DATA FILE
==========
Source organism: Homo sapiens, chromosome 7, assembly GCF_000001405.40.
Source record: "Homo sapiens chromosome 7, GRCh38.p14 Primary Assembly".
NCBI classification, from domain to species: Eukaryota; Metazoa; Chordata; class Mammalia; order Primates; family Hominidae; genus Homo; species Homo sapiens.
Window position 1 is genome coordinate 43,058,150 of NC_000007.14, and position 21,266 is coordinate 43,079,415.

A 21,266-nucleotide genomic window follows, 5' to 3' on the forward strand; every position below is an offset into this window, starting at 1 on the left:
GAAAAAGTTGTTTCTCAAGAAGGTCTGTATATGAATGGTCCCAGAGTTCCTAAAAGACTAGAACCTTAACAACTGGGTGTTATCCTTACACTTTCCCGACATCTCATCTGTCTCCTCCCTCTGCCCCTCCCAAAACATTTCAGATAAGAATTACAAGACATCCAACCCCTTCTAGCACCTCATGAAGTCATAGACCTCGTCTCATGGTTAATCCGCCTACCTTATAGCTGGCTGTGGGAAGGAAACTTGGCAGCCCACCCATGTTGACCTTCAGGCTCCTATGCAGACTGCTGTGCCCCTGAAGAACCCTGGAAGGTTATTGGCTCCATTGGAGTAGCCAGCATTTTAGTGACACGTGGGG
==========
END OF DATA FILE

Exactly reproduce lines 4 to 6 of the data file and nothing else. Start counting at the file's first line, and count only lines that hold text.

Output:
Window position 1 is genome coordinate 43,058,150 of NC_000007.14, and position 21,266 is coordinate 43,079,415.

A 21,266-nucleotide genomic window follows, 5' to 3' on the forward strand; every position below is an offset into this window, starting at 1 on the left:
GAAAAAGTTGTTTCTCAAGAAGGTCTGTATATGAATGGTCCCAGAGTTCCTAAAAGACTAGAACCTTAACAACTGGGTGTTATCCTTACACTTTCCCGACATCTCATCTGTCTCCTCCCTCTGCCCCTCCCAAAACATTTCAGATAAGAATTACAAGACATCCAACCCCTTCTAGCACCTCATGAAGTCATAGACCTCGTCTCATGGTTAATCCGCCTACCTTATAGCTGGCTGTGGGAAGGAAACTTGGCAGCCCACCCATGTTGACCTTCAGGCTCCTATGCAGACTGCTGTGCCCCTGAAGAACCCTGGAAGGTTATTGGCTCCATTGGAGTAGCCAGCATTTTAGTGACACGTGGGG